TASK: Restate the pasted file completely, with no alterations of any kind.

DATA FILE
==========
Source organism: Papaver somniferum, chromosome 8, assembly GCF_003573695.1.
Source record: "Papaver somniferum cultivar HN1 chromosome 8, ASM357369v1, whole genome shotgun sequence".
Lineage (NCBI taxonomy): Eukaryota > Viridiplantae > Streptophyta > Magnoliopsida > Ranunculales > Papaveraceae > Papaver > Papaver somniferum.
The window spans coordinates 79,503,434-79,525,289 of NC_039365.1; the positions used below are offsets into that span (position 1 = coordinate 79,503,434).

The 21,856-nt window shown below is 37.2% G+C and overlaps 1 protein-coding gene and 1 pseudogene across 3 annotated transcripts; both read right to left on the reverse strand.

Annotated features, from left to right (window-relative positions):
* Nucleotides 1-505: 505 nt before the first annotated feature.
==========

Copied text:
Source organism: Papaver somniferum, chromosome 8, assembly GCF_003573695.1.
Source record: "Papaver somniferum cultivar HN1 chromosome 8, ASM357369v1, whole genome shotgun sequence".
Lineage (NCBI taxonomy): Eukaryota > Viridiplantae > Streptophyta > Magnoliopsida > Ranunculales > Papaveraceae > Papaver > Papaver somniferum.
The window spans coordinates 79,503,434-79,525,289 of NC_039365.1; the positions used below are offsets into that span (position 1 = coordinate 79,503,434).

The 21,856-nt window shown below is 37.2% G+C and overlaps 1 protein-coding gene and 1 pseudogene across 3 annotated transcripts; both read right to left on the reverse strand.

Annotated features, from left to right (window-relative positions):
* Nucleotides 1-505: 505 nt before the first annotated feature.